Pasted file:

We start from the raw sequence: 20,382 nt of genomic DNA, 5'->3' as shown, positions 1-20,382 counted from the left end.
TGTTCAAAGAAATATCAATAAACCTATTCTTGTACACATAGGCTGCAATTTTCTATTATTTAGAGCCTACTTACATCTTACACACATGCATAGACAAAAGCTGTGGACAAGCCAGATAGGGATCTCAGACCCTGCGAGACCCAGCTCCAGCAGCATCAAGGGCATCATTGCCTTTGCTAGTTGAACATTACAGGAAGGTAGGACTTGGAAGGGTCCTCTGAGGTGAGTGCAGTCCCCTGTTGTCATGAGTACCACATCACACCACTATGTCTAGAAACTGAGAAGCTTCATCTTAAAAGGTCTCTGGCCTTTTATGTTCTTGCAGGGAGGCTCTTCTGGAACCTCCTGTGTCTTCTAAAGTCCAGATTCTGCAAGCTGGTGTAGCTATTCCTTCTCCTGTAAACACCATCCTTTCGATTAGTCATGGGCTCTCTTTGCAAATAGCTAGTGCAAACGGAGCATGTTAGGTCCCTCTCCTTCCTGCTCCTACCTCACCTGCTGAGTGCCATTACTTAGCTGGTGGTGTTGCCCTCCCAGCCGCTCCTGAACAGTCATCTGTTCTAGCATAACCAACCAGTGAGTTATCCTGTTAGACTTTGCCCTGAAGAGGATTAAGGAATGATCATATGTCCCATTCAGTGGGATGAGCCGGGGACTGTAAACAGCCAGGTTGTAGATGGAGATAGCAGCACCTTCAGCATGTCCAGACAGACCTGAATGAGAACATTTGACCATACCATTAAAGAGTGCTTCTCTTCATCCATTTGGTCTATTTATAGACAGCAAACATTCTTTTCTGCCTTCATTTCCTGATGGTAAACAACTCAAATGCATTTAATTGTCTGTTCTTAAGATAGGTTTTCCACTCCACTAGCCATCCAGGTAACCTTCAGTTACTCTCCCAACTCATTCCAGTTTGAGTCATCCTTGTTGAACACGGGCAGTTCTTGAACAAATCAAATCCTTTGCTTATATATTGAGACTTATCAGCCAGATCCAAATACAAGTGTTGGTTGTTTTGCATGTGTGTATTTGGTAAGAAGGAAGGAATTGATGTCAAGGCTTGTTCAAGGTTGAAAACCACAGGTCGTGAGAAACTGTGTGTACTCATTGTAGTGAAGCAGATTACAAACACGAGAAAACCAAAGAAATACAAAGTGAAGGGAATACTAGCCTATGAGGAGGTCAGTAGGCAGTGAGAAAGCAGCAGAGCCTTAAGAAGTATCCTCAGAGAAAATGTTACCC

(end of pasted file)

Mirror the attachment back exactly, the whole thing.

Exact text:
We start from the raw sequence: 20,382 nt of genomic DNA, 5'->3' as shown, positions 1-20,382 counted from the left end.
TGTTCAAAGAAATATCAATAAACCTATTCTTGTACACATAGGCTGCAATTTTCTATTATTTAGAGCCTACTTACATCTTACACACATGCATAGACAAAAGCTGTGGACAAGCCAGATAGGGATCTCAGACCCTGCGAGACCCAGCTCCAGCAGCATCAAGGGCATCATTGCCTTTGCTAGTTGAACATTACAGGAAGGTAGGACTTGGAAGGGTCCTCTGAGGTGAGTGCAGTCCCCTGTTGTCATGAGTACCACATCACACCACTATGTCTAGAAACTGAGAAGCTTCATCTTAAAAGGTCTCTGGCCTTTTATGTTCTTGCAGGGAGGCTCTTCTGGAACCTCCTGTGTCTTCTAAAGTCCAGATTCTGCAAGCTGGTGTAGCTATTCCTTCTCCTGTAAACACCATCCTTTCGATTAGTCATGGGCTCTCTTTGCAAATAGCTAGTGCAAACGGAGCATGTTAGGTCCCTCTCCTTCCTGCTCCTACCTCACCTGCTGAGTGCCATTACTTAGCTGGTGGTGTTGCCCTCCCAGCCGCTCCTGAACAGTCATCTGTTCTAGCATAACCAACCAGTGAGTTATCCTGTTAGACTTTGCCCTGAAGAGGATTAAGGAATGATCATATGTCCCATTCAGTGGGATGAGCCGGGGACTGTAAACAGCCAGGTTGTAGATGGAGATAGCAGCACCTTCAGCATGTCCAGACAGACCTGAATGAGAACATTTGACCATACCATTAAAGAGTGCTTCTCTTCATCCATTTGGTCTATTTATAGACAGCAAACATTCTTTTCTGCCTTCATTTCCTGATGGTAAACAACTCAAATGCATTTAATTGTCTGTTCTTAAGATAGGTTTTCCACTCCACTAGCCATCCAGGTAACCTTCAGTTACTCTCCCAACTCATTCCAGTTTGAGTCATCCTTGTTGAACACGGGCAGTTCTTGAACAAATCAAATCCTTTGCTTATATATTGAGACTTATCAGCCAGATCCAAATACAAGTGTTGGTTGTTTTGCATGTGTGTATTTGGTAAGAAGGAAGGAATTGATGTCAAGGCTTGTTCAAGGTTGAAAACCACAGGTCGTGAGAAACTGTGTGTACTCATTGTAGTGAAGCAGATTACAAACACGAGAAAACCAAAGAAATACAAAGTGAAGGGAATACTAGCCTATGAGGAGGTCAGTAGGCAGTGAGAAAGCAGCAGAGCCTTAAGAAGTATCCTCAGAGAAAATGTTACCC